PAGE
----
I (personally) do not find this persuasive for “angry” as compared to “pity.”

2) Matthew (8:2-4) and Luke (17:12-19) both copy this story into their respective Gospels. Both Matthew (9:36, 14:14) and Luke (7:13, 10:33) have no problem stating that Jesus was “moved with pity” toward people. Both Matthew and Luke have a habit of “cleaning up” Mark, clarifying his Greek, correcting his Geographical errors, and removing difficult languages. (Too many to recount, but if you want more on the Synoptic Problem I can refer you to articles.)

So, we have Matthew and Luke, working this story into their Gospel, not afraid to say Jesus has pity, and not afraid to clean up Mark. And, as you can see, neither says Jesus was “moved with pity” toward the leper.

If it said “angry” it is easy to see why both Matthew and Luke made no mention of it. If it said “pity” it is very hard to see why both Matthew and Luke skipped it.

I (again, personally) find this very persuasive as to it originally saying “angry.”

Brian Cubbage said...
This comment has been removed by a blog administrator.
Brian Cubbage said...

DagoodS: Thanks for the help. I am aware of the "difficult reading" rule and of the synoptic problem; my only scruple here is that questions like this not get settled by too mechanical an application of rules.

My earlier comment, which I deleted, didn't make a lot of sense. The upshot of it was that Ehrman's case, as you relate it, is rather convincing after all. It's made even stronger, I think, by another omission Mt and Lk make. In Mk 1:43, the text has Jesus "sternly warning" the leper not to tell anyone about his healing (as the NRSV renders it). In Mt, Jesus simply "says" this to the leper; in Lk, he "orders" him not to say anything. The Greek word for "sternly" is "embrimesamenos," a participle of the verb embrimaomai; and if the old Bauer lexicon is to be trusted, the verb has rather splenetic connotations. Apparently, in Greek Jesus' warning in Mk is supposed to come off as indignant and scolding, even-- dare I say it-- angry?

So two things might seem to motivate reading the debated word in Mk 1:41 as "orgistheis"; not only do Mt and Lk omit it (presumably because they have their own theological purposes for doing so), but it's also more consistent with the rest of the passage in Mk. Unless, of course, the Marcan Jesus is supposed to turn on a dime, moving from piteous to indignant in the space of a minute or so; the bipolar Jesus, perhaps?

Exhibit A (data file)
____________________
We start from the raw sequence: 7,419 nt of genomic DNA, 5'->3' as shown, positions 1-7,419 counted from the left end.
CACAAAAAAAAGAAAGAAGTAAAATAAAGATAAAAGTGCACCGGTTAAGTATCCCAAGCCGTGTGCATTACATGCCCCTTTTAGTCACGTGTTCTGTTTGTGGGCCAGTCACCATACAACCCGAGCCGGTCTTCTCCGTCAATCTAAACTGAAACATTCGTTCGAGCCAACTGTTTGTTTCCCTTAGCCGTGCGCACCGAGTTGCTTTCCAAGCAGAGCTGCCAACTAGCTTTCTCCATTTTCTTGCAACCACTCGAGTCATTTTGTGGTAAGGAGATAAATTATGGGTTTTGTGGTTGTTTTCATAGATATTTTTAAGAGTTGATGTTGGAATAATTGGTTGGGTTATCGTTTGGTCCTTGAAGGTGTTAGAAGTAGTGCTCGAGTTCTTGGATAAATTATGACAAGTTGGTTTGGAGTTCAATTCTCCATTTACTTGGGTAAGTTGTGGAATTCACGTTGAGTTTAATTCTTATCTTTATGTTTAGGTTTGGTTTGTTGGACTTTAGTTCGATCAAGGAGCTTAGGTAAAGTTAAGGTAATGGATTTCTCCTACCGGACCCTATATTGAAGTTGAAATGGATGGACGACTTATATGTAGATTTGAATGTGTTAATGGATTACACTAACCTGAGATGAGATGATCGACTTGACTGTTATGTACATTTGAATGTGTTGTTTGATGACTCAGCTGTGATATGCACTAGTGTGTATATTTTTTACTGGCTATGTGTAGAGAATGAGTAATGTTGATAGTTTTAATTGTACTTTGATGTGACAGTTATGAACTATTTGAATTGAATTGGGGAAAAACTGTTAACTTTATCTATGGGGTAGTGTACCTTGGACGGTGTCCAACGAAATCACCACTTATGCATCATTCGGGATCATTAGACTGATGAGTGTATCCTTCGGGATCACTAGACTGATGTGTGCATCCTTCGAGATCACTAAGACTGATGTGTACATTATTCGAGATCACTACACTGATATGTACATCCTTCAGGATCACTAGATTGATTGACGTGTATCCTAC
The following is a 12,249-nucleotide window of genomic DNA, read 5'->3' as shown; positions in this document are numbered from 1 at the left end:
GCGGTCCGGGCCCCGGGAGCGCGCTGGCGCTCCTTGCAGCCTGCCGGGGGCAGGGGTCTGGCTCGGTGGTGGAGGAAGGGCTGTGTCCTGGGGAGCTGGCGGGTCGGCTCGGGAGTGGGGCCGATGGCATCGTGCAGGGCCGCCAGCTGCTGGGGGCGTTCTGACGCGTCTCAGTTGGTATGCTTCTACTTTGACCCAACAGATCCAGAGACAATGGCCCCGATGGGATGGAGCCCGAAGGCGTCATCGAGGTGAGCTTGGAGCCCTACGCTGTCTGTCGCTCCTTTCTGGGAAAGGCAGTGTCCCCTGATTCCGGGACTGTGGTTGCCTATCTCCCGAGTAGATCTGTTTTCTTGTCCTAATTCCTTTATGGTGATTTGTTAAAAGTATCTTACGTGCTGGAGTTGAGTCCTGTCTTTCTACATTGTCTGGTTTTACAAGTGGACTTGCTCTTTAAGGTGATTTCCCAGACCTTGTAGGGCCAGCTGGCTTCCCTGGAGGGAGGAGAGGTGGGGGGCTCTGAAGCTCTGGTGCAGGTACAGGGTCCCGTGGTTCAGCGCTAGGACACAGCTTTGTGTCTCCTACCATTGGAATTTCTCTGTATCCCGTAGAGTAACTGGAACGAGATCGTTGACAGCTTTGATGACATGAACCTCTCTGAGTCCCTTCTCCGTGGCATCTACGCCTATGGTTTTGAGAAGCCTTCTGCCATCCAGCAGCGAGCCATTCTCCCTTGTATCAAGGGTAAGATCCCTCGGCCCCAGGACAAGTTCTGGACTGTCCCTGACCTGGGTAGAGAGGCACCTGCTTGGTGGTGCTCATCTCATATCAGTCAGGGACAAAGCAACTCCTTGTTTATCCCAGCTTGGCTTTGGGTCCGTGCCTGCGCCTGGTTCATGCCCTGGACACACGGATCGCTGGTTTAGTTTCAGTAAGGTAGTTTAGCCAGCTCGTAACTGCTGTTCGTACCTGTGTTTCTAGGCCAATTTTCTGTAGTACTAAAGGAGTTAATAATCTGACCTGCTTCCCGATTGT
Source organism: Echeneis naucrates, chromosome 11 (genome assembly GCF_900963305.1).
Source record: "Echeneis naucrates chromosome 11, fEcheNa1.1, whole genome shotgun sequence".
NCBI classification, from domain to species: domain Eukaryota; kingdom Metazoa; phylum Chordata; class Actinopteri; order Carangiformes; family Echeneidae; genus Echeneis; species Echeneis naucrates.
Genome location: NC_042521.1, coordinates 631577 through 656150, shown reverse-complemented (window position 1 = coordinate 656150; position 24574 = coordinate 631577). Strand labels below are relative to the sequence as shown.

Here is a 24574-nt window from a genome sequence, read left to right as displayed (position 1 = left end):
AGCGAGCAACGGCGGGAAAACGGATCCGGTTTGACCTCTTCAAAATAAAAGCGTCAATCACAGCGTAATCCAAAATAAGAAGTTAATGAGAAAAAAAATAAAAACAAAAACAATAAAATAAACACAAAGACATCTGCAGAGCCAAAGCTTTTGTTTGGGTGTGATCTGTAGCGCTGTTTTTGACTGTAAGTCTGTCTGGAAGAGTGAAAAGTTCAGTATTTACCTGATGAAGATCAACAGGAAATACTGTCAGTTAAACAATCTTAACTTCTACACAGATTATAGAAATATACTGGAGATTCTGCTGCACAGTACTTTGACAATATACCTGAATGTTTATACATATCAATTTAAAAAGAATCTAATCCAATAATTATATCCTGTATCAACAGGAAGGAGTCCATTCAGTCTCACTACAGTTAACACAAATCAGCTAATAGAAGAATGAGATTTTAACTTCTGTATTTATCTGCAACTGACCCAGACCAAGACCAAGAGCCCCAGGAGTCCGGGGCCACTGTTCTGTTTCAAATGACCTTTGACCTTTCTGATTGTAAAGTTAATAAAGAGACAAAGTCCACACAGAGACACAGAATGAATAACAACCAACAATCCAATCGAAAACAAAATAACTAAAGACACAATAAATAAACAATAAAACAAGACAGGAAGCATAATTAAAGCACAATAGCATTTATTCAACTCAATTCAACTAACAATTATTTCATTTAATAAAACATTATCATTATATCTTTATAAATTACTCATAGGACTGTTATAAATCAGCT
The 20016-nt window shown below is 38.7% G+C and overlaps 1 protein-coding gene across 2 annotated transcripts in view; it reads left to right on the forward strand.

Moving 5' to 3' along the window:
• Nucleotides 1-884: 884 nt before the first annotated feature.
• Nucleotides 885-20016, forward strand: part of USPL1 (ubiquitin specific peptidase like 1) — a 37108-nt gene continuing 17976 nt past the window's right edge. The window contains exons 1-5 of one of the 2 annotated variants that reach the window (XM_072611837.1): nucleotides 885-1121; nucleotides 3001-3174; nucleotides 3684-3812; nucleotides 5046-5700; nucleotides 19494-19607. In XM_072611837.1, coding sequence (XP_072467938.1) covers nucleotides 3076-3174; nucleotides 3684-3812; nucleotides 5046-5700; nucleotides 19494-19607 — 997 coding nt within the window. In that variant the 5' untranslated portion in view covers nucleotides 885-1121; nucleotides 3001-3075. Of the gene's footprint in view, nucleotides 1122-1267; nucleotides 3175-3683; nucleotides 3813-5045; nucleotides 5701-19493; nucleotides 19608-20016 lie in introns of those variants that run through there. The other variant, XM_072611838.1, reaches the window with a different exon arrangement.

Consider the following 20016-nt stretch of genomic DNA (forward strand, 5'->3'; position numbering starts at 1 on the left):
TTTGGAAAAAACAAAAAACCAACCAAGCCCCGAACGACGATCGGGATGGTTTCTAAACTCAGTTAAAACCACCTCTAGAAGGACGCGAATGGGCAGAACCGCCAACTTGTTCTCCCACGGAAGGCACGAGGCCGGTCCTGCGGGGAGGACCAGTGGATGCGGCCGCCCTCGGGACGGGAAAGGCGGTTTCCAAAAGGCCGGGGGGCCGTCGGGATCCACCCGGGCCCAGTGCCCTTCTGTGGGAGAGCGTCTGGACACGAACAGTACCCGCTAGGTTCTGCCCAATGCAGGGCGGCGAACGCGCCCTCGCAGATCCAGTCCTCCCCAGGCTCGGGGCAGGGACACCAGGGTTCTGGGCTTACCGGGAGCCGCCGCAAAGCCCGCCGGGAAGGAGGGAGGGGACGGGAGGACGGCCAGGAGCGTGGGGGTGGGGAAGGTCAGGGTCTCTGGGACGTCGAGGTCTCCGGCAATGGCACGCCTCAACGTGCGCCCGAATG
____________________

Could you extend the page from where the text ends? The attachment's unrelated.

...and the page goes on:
Perversely, though, doesn't this observation actually make "angry" ("orgistheis") the easier reading in the immediate context in Mk-- not the more difficult one?

Sandalstraps said...

Friday afternoon, 3:05pm.

I'm home. I've just read everyones comments, and will be responding as soon as I can see straight.

I'll also be posting a new story (from our brief "vacation"), along with my treatments of the two other stories I wanted to deal with from Mark. All of that should start either tonight or tomorrow morning.

In the meantime, thanks to all for such interesting comments.

Sandalstraps said...


Thank you for your meditation on strong and weak translations. As you've seen from the course of this discussion, at issue in this case is not the translation of a single word, but the fact that different manuscripts contain different Greek words. That said, you have done a wonderful job bringing to our attention the deeper implications of one of those Greek words, which the NRSV renders "pity."


Ehrman speaks to the difficulties of "anger." This was even more difficult in late Antiquity, as Christianity is a minority religion which is by no means certain to take root in the Roman Empire. At particular issue is the notion of the divity of Christ.

Romans had little difficulty with the notion that a person could embody the divine. But they often had great difficulty with the notion that this person, Jesus of Nazareth, actually embodied the divine. This is in part due to the difficulty presented by his bouts with anger in some of the Gospel stories.

Simply put, anger was an emotion beneath the gods. It implies a kind of vulnerability, as though these people could really get to you. If Jesus were in fact divine, some argued, he would not have manifested such anger.

Christianity responded to this in a couple of ways. One was to deny the anger of Jesus, and to gloss over the stories which point to Jesus' anger. The other was to embrace that anger, and connect the angry Jesus to the God of the Hebrews, who could also get quite angry from time to time. I'm not satisfied with either approach (though, of course, I've given the uber-Clif Notes version of both).


Welcome. You've summed up Ehrman's argument nicely. I'm almost sad to see how well you've done it, because I was hoping to make some of the points you made myself. That is exactly why, from the historical-textual perspective, "anger" is often preferred to "pity."

Good to see your comment here.


I've got nothing to add to your comments. They've been dealt with pretty well already. Good discussion.